Simon Coveney accused of issuing threat to water committee

Eoin O’Broin says letter from Minister is ‘wholly inappropriate and unacceptable’

  Sinn Féin TD Eoin O’ Broin (centre right) with Richard Boyd Barrett TD, (centre left) and other Right 2 Water TD’s and parties during a press conference reacting to the final draft report of the Joint Committee on the Future Funding of Domestic Water Services at Leinster House on Thursday. Photograph: Gareth Chaney/Collins

Sinn Féin TD Eoin O’ Broin (centre right) with Richard Boyd Barrett TD, (centre left) and other Right 2 Water TD’s and parties during a press conference reacting to the final draft report of the Joint Committee on the Future Funding of Domestic Water Services at Leinster House on Thursday. Photograph: Gareth Chaney/Collins

 

Minister for Housing Simon Coveney has been accused of threatening the Oireachtas committee on the future of water which is examining the issue of water charges.

Mr Coveney wrote to the chairman of the committee Padraig O’Ceidigh on Thursday evening warning the draft report produced by the committee, and opposed by the Fine Gael members, breaches European law and urging him to allow an expert in EU law to examine the contents before proceeding.

The letter has sparked an angry reaction from members of the committee including Solidarity TD Paul Murphy and Sinn Fein TD Eoin O’Broin.

Mr O’Broin said the Minister’s letter was “wholly inappropriate and unacceptable”.

He said: “Having lost the argument over an excess charge and the continued roll-out of domestic metering, Minister Coveney is now resorting to threats; the sub-text of this letter being that if he doesn’t get his way, he will force a general election.”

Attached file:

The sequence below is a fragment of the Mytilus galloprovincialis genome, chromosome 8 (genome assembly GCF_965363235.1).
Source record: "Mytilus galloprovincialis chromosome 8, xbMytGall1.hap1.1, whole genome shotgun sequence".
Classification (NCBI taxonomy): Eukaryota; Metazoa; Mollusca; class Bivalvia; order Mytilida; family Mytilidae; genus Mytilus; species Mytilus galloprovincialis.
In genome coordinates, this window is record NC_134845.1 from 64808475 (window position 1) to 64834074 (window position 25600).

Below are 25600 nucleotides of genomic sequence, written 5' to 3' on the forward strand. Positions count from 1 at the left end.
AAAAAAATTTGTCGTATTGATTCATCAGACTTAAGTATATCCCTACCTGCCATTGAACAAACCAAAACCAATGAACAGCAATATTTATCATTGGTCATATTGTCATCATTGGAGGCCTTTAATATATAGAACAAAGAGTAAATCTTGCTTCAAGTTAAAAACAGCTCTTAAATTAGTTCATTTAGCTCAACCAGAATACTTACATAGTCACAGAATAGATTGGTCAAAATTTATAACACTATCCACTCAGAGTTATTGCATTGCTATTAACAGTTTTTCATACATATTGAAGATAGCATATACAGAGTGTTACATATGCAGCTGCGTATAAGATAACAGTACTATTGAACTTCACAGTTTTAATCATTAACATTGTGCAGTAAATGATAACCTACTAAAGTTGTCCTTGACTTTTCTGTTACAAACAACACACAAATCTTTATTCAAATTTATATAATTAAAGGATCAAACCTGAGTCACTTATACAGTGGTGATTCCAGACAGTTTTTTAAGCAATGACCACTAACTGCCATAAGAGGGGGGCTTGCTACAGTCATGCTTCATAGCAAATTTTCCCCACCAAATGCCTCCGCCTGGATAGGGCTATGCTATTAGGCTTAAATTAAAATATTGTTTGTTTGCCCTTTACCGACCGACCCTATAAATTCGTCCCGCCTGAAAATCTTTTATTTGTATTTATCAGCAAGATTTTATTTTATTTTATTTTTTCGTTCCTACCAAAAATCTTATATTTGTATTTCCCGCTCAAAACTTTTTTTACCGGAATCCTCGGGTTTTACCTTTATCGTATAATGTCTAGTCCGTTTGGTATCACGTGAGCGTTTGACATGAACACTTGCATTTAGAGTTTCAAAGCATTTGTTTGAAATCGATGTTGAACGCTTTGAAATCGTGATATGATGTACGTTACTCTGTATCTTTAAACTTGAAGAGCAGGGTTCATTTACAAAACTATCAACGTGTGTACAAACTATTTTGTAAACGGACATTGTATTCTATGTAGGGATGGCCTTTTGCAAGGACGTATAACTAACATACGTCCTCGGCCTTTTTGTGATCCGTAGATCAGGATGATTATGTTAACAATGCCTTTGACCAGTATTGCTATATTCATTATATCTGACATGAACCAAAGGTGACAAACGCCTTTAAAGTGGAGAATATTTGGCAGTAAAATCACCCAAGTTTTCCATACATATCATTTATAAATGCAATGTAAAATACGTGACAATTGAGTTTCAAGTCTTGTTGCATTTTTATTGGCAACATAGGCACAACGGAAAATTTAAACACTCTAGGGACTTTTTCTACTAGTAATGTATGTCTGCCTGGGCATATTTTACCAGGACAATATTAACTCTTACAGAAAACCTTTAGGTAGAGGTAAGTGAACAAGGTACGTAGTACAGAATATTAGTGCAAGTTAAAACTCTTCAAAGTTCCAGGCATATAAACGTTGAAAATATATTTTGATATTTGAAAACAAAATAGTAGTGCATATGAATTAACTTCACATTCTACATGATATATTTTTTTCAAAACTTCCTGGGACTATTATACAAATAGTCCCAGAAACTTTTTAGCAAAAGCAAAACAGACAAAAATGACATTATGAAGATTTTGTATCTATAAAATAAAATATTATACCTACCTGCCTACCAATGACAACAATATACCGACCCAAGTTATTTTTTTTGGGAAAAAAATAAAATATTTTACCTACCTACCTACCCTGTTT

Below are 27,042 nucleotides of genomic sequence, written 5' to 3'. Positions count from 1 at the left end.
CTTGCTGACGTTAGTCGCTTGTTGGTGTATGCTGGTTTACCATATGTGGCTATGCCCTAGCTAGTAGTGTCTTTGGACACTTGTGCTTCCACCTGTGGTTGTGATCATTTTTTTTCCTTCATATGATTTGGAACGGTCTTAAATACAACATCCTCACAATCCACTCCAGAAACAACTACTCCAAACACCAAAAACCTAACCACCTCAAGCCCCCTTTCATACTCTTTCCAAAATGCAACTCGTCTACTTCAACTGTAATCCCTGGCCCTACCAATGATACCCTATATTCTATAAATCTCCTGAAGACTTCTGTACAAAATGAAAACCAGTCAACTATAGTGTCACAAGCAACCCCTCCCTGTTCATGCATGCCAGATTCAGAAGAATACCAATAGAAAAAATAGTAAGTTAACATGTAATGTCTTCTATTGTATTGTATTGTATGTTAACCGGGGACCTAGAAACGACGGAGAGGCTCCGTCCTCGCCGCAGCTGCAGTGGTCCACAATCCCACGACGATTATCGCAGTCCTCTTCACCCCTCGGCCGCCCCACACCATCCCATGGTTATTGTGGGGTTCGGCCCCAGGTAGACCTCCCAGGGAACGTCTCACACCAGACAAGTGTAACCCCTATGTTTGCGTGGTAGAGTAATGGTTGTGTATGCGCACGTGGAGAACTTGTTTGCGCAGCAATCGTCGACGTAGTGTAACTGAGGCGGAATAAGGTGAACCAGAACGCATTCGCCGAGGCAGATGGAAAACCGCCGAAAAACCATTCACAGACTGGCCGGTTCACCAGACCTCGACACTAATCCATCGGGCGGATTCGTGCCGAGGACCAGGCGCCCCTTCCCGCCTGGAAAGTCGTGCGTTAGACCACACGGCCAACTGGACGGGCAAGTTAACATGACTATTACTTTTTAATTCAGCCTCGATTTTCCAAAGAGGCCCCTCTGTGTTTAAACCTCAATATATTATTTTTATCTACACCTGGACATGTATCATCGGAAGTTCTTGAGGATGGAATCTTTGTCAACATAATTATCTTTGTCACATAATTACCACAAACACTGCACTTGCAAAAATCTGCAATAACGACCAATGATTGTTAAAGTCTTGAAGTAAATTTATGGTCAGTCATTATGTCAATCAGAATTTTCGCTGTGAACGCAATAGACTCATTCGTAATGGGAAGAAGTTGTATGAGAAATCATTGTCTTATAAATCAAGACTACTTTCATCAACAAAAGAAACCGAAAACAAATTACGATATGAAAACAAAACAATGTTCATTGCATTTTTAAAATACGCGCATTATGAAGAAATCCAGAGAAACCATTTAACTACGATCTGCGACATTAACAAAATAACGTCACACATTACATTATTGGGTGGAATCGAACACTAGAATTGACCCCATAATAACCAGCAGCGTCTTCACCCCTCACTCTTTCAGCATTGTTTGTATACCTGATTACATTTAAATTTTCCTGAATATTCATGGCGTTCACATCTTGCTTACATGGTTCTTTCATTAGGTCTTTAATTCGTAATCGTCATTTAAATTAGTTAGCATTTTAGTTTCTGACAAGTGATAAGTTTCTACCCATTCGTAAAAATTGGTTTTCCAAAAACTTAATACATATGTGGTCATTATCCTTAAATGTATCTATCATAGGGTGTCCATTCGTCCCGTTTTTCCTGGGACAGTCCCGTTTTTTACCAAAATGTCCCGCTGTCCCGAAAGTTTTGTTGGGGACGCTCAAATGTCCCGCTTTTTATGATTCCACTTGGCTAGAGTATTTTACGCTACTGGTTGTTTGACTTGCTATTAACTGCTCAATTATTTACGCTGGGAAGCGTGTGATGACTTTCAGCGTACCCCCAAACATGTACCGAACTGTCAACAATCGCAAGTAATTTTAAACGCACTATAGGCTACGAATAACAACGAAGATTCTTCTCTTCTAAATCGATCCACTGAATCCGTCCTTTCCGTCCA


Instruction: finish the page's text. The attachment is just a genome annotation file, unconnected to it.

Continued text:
The letter was sent to the chairman and forwarded to all the committee members late on Thursday evening. In it Mr Coveney outlines his concerns regarding the lack of a charge for excessive usage of water.

This absence directly contravenes the European Water Framework Directive and the polluter pays principle, the Minister insists.

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He also asks why the committee reversed a previous commitment to install meters in every new build home?

The Minister said the European Commission has stated metering must be the basis for charging for excessive usage.

He wrote: “Not only does the new text drastically weaken our position in putting forward a coherent package to demonstrate compliance, it creates a clear inquiry between households with and households without meters.”

The draft report was due to be voted on Thursday but Fine Gael members have now sought legal advice from a European law expert before proceeding.

Rectify difficulties

It is understood Fine Gael and Fianna Fáil are to make contact over the weekend in an attempt to rectify difficulties between the two.

Fianna Fáil is insisting it is a matter for the legislation to define the financial penalties householders will face if they abuse water.

The party believes the report should form the basis for the laws that follow. Senior advisers on both sides have been in contact to assess if there is a basis to proceed.

The committee meets again on Tuesday. Their draft report recommends refunds for householders who paid their water charges and proposes the funding of domestic water services through general taxation. It also proposes the installation of meters at apartment blocks.

The water conservation grant may be deducted from any repayments but the committee says this is a matter for Government.

Under the proposals, the metering programme will be abandoned, apart from bulk metering at apartment complexes. The report recommends giving incentives to householders who choose to install meters at their homes.

The report says the Commission for Energy Regulation will determine a figure for normal usage of water and penalties will apply to those who use 70 per cent above that figure.

However, the level of the financial penalties or how the money is collected has not been determined. It also provides for a referendum to keep the utility Irish Water in public ownership.